Meet Ms. Sylvia Schroeder

This article acts as the fifth log entry of my 22-day stay in Dublin City University for my PhD thesis and possible research and project collaboration with the host research unit – National Institute for Digital Learning (NIDL) of DCU.

Today I got the chance to meet Ms. Sylvia Schroeder, the director of international engagement (china, korea, japan) (http://www4.dcu.ie/salis/biographies/sylvia_schroeder.shtml). And below I share with you the conversation I had with her in an one-hour face to face conversation.

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Sylvia is an unexpected contact, which was set up by Colum, whom I just met in the earlier day.

The conversation with Sylvia was far more than productive than expected, again. She is responsible for university partnership/collaboration for DCU in three main Asian countries: China, Japan and Korea.

Different countries have different strategies for global collboration. Japan is more language training partner because DCU has been teaching Japanese for many years. Korea is more for industry collaboration. China is more diverse. And Sylvia said it is not necessarily happening that big university provides better collaboration. For instance, DCU is collaborating with Shantou University, which is not either 211 or 985 universities, but they offer fantastic student support when DCU students were there. Usually DCU partner with 211 or 985 universities in China, mainly for student exchange programmes.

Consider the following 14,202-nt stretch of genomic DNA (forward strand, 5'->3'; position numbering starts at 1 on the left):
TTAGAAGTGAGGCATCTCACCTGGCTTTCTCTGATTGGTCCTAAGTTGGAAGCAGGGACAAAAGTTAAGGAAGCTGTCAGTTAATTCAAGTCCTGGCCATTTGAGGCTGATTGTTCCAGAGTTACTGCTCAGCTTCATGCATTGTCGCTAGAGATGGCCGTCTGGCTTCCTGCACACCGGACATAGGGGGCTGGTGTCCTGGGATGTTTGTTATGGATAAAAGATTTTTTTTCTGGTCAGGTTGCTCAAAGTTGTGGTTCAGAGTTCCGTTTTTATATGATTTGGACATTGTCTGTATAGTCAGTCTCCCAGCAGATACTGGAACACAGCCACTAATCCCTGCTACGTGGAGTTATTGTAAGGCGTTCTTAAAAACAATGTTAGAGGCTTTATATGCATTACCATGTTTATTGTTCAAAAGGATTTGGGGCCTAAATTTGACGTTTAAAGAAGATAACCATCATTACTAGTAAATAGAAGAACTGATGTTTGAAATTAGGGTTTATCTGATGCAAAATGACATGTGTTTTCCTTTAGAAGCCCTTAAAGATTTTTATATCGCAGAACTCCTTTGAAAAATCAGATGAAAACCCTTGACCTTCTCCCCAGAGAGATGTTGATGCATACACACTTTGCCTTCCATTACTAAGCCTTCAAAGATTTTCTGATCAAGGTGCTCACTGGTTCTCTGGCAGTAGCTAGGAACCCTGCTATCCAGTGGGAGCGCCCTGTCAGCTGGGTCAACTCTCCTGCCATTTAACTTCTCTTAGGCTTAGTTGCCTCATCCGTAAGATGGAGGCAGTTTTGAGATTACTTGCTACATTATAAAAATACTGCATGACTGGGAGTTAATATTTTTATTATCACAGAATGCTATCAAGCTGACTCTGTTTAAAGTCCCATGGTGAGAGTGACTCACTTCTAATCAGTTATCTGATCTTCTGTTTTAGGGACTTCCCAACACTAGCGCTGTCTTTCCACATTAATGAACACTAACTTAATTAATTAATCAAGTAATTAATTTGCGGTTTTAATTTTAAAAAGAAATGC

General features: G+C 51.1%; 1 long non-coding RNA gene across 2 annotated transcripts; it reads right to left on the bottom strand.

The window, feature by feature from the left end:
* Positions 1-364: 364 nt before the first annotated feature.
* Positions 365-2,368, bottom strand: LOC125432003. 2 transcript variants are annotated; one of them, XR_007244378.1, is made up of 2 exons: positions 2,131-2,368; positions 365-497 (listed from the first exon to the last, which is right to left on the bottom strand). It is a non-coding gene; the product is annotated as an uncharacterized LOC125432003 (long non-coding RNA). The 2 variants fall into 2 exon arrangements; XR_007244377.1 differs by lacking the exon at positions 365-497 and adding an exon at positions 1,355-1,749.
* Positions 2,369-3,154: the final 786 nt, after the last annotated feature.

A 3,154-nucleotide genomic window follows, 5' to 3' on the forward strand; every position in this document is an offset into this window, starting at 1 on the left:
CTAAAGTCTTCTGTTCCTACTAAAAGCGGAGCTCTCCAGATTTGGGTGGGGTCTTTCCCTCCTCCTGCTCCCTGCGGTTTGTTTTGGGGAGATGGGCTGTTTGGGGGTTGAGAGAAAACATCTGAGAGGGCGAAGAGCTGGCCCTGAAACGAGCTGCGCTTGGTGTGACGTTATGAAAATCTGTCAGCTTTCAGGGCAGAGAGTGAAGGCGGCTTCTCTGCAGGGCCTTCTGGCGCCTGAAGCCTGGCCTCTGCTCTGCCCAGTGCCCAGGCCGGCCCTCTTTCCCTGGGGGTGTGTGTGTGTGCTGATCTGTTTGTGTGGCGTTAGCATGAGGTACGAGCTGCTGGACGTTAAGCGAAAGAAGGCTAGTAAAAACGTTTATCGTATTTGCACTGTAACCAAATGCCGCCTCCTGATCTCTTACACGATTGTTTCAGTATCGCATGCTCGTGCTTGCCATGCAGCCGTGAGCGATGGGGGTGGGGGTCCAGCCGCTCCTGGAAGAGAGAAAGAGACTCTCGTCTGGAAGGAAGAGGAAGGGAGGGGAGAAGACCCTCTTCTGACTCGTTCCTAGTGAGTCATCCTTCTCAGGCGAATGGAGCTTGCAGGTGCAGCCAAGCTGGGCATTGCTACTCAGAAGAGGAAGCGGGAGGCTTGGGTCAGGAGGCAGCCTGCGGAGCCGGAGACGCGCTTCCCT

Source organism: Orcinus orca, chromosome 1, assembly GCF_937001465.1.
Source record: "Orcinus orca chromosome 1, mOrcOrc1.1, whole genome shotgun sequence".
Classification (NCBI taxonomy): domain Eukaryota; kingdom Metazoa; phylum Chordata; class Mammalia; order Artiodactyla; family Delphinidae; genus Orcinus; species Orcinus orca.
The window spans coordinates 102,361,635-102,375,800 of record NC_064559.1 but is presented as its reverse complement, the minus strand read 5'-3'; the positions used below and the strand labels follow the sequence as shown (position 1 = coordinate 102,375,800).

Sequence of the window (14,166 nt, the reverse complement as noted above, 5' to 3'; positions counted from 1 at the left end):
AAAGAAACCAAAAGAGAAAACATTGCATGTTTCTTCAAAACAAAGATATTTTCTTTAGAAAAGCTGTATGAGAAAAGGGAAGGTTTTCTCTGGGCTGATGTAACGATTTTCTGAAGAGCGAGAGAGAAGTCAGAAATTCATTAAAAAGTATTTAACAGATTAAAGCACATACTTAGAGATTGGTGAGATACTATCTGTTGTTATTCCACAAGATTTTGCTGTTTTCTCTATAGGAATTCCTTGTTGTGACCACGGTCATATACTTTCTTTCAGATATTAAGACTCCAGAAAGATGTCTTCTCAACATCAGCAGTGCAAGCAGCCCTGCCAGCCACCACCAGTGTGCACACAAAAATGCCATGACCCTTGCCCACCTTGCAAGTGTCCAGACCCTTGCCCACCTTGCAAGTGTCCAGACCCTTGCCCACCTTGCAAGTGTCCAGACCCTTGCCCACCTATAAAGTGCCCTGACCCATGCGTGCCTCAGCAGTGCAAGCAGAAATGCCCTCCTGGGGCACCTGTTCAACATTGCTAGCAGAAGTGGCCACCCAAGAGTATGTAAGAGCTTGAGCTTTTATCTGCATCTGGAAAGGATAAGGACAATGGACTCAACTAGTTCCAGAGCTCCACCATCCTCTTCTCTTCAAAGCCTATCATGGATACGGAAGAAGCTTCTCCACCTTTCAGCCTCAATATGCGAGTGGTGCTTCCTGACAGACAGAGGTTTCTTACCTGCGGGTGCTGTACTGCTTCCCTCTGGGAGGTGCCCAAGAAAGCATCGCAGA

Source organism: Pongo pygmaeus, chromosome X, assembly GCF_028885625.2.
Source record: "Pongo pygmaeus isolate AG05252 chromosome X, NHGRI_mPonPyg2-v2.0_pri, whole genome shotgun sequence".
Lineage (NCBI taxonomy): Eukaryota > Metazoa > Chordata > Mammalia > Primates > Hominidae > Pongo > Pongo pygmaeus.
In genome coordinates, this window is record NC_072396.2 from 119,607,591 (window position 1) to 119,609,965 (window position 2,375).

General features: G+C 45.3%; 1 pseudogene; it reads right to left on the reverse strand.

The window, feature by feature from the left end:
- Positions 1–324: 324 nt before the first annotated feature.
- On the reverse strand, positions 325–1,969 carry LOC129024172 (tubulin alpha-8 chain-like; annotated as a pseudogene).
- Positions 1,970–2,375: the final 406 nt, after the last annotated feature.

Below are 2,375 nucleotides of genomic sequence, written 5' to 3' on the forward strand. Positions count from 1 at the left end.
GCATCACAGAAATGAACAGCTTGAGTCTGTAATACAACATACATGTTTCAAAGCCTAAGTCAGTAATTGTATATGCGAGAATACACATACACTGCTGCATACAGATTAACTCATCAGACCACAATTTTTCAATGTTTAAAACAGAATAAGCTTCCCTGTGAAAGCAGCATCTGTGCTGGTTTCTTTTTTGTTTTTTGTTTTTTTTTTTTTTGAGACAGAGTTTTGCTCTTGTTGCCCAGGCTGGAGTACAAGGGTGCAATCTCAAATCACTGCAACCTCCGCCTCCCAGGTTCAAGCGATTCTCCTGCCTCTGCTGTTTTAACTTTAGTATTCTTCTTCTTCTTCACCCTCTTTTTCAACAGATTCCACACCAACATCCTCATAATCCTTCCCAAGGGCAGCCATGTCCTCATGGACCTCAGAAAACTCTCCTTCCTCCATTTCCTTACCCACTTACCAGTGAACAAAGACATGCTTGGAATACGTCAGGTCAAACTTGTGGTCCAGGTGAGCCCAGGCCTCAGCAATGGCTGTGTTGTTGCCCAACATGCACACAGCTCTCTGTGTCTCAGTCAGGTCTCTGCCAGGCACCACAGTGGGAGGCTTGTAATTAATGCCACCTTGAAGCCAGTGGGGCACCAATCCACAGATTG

Before they did not have an overall plan for global university partnership, now she is developing one for better partnership with other universities to ensure that when they approach a new university, they have in mind very clearly what to expect and what to collaborate for what purposes. Because now DCU has a lot of university partners but with a lot of them nothing happened yet. So with a global strategy concerning partnership is considered important.

Sylvia will be in China for two years starting from April this year.

One problem she mentioned is:

  • Faculty staff can be very protective of their positions and become hesitant sometimes even resistant to cooperate on the university level.

Some reflections

The faculty staff’s hesitant/resistant behavior towards distance education or university-level collaboration reminds me of MOOC development at USI. It is probably really needed to have an orientation workshop or meetings to put faculty staff together and tell them the story of MOOCs and suggest them to try.

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